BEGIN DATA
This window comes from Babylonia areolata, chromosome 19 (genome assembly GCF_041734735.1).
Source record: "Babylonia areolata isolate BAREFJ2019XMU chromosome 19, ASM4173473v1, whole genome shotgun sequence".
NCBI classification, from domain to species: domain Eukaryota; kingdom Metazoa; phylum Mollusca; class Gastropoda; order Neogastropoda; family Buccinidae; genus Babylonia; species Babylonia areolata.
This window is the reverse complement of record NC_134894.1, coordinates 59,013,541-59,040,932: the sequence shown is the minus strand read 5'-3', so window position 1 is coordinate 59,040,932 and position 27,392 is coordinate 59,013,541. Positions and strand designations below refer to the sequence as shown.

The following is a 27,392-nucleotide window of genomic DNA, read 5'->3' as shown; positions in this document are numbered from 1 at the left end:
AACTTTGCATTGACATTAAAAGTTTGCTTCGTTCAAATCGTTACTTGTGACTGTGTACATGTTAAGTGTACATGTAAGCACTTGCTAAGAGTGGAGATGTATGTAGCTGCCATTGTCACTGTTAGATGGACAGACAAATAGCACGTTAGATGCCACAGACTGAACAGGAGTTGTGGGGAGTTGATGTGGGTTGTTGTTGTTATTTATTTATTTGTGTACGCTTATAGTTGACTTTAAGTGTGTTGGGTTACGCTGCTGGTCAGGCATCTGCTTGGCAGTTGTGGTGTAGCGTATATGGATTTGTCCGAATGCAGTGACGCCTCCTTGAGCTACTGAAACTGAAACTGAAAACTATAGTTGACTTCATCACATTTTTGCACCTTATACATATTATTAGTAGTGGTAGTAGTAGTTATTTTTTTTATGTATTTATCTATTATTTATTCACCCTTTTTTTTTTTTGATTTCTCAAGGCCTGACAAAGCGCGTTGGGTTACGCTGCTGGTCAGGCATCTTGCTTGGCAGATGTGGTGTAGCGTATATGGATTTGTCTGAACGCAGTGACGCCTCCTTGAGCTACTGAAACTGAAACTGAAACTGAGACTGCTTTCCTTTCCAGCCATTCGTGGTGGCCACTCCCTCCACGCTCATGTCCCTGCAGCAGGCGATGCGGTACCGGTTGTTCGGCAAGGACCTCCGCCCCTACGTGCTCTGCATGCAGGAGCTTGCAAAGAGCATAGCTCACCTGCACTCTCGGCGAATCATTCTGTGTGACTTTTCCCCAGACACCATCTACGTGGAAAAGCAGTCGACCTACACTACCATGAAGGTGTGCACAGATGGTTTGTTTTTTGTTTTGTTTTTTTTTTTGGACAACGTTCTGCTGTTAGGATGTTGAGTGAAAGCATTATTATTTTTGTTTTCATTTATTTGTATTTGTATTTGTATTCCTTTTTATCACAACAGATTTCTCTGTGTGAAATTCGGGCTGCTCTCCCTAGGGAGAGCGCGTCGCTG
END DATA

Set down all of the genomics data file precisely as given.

This window comes from Babylonia areolata, chromosome 19 (genome assembly GCF_041734735.1).
Source record: "Babylonia areolata isolate BAREFJ2019XMU chromosome 19, ASM4173473v1, whole genome shotgun sequence".
NCBI classification, from domain to species: domain Eukaryota; kingdom Metazoa; phylum Mollusca; class Gastropoda; order Neogastropoda; family Buccinidae; genus Babylonia; species Babylonia areolata.
This window is the reverse complement of record NC_134894.1, coordinates 59,013,541-59,040,932: the sequence shown is the minus strand read 5'-3', so window position 1 is coordinate 59,040,932 and position 27,392 is coordinate 59,013,541. Positions and strand designations below refer to the sequence as shown.

The following is a 27,392-nucleotide window of genomic DNA, read 5'->3' as shown; positions in this document are numbered from 1 at the left end:
AACTTTGCATTGACATTAAAAGTTTGCTTCGTTCAAATCGTTACTTGTGACTGTGTACATGTTAAGTGTACATGTAAGCACTTGCTAAGAGTGGAGATGTATGTAGCTGCCATTGTCACTGTTAGATGGACAGACAAATAGCACGTTAGATGCCACAGACTGAACAGGAGTTGTGGGGAGTTGATGTGGGTTGTTGTTGTTATTTATTTATTTGTGTACGCTTATAGTTGACTTTAAGTGTGTTGGGTTACGCTGCTGGTCAGGCATCTGCTTGGCAGTTGTGGTGTAGCGTATATGGATTTGTCCGAATGCAGTGACGCCTCCTTGAGCTACTGAAACTGAAACTGAAAACTATAGTTGACTTCATCACATTTTTGCACCTTATACATATTATTAGTAGTGGTAGTAGTAGTTATTTTTTTTATGTATTTATCTATTATTTATTCACCCTTTTTTTTTTTTGATTTCTCAAGGCCTGACAAAGCGCGTTGGGTTACGCTGCTGGTCAGGCATCTTGCTTGGCAGATGTGGTGTAGCGTATATGGATTTGTCTGAACGCAGTGACGCCTCCTTGAGCTACTGAAACTGAAACTGAAACTGAGACTGCTTTCCTTTCCAGCCATTCGTGGTGGCCACTCCCTCCACGCTCATGTCCCTGCAGCAGGCGATGCGGTACCGGTTGTTCGGCAAGGACCTCCGCCCCTACGTGCTCTGCATGCAGGAGCTTGCAAAGAGCATAGCTCACCTGCACTCTCGGCGAATCATTCTGTGTGACTTTTCCCCAGACACCATCTACGTGGAAAAGCAGTCGACCTACACTACCATGAAGGTGTGCACAGATGGTTTGTTTTTTGTTTTGTTTTTTTTTTTGGACAACGTTCTGCTGTTAGGATGTTGAGTGAAAGCATTATTATTTTTGTTTTCATTTATTTGTATTTGTATTTGTATTCCTTTTTATCACAACAGATTTCTCTGTGTGAAATTCGGGCTGCTCTCCCTAGGGAGAGCGCGTCGCTG